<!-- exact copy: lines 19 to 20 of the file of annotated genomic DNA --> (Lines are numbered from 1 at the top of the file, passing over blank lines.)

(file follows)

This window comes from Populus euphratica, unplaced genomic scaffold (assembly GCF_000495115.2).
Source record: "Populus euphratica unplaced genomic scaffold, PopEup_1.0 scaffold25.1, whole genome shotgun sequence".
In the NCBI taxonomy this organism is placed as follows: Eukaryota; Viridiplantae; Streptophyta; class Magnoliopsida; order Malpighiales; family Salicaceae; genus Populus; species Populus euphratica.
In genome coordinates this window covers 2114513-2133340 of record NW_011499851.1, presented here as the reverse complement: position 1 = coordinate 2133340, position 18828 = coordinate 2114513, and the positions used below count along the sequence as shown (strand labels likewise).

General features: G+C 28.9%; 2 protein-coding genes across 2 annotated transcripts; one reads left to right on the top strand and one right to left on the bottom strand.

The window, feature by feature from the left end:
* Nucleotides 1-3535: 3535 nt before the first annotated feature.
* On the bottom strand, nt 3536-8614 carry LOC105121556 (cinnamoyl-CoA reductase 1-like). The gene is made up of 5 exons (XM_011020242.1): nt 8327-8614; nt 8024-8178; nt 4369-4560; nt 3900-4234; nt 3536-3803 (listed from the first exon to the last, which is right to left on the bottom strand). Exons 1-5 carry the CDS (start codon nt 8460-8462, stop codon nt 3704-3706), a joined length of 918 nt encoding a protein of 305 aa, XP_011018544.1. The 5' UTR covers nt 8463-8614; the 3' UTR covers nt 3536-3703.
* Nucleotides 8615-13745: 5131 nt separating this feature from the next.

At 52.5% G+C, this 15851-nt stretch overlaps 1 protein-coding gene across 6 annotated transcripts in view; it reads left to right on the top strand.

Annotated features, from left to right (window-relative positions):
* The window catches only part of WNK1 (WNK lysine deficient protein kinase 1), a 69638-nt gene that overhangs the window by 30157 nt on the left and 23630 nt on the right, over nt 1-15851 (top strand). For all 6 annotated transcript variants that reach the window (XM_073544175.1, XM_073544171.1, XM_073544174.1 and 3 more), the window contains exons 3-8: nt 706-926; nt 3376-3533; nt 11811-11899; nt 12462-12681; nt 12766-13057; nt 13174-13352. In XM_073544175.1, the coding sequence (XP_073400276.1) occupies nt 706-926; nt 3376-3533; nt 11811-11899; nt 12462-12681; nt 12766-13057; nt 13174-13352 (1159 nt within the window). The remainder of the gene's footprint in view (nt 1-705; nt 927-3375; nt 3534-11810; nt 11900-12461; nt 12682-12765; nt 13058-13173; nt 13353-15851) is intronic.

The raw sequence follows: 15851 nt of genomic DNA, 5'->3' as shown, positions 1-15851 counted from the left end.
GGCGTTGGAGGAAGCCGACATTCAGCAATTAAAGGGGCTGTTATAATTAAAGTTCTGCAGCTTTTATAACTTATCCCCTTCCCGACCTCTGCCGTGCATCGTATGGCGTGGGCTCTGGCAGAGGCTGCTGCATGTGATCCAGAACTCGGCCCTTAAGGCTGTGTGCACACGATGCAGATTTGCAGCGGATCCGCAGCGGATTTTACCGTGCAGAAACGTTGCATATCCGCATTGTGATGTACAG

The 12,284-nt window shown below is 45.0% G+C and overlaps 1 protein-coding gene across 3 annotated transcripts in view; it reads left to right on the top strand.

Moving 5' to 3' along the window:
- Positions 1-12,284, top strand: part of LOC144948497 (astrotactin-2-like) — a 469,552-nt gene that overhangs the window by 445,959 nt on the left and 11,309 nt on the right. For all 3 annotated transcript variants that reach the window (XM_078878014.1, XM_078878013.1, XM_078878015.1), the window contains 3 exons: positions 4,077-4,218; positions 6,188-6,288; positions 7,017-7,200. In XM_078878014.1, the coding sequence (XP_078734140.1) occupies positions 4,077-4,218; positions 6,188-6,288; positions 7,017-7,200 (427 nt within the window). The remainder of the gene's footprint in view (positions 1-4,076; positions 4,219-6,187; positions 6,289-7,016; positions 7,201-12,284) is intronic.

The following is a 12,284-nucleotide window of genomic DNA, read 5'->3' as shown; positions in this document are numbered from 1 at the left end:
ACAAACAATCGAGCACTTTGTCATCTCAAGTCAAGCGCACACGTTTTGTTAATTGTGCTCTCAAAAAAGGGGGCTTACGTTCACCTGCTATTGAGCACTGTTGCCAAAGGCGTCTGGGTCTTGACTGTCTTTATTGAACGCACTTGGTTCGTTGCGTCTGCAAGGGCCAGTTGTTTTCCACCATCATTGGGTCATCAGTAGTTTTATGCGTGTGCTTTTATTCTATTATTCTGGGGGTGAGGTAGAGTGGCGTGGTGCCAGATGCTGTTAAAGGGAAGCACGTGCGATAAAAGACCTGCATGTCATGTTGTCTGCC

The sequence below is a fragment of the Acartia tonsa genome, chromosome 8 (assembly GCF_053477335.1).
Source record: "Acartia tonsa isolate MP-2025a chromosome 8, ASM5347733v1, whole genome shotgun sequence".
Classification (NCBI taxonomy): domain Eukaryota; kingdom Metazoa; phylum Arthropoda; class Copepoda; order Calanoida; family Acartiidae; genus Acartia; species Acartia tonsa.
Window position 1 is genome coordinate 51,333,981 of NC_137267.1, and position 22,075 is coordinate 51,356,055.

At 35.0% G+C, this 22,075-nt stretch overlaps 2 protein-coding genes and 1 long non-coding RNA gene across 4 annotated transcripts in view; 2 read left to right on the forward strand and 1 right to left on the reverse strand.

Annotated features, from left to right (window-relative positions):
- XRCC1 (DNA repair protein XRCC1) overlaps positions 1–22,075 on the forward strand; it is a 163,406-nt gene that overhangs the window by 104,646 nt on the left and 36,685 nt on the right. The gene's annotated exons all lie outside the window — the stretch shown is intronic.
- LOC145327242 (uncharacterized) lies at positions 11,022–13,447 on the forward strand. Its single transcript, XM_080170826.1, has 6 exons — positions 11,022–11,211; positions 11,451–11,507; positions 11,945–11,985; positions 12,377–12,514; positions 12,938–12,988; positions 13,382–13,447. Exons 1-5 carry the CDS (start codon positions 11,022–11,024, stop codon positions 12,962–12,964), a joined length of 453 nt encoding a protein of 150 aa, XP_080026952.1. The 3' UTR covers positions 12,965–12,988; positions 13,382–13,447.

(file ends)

ACAAACAATCGAGCACTTTGTCATCTCAAGTCAAGCGCACACGTTTTGTTAATTGTGCTCTCAAAAAAGGGGGCTTACGTTCACCTGCTATTGAGCACTGTTGCCAAAGGCGTCTGGGTCTTGACTGTCTTTATTGAACGCACTTGGTTCGTTGCGTCTGCAAGGGCCAGTTGTTTTCCACCATCATTGGGTCATCAGTAGTTTTATGCGTGTGCTTTTATTCTATTATTCTGGGGGTGAGGTAGAGTGGCGTGGTGCCAGATGCTGTTAAAGGGAAGCACGTGCGATAAAAGACCTGCATGTCATGTTGTCTGCC

The sequence below is a fragment of the Acartia tonsa genome, chromosome 8 (assembly GCF_053477335.1).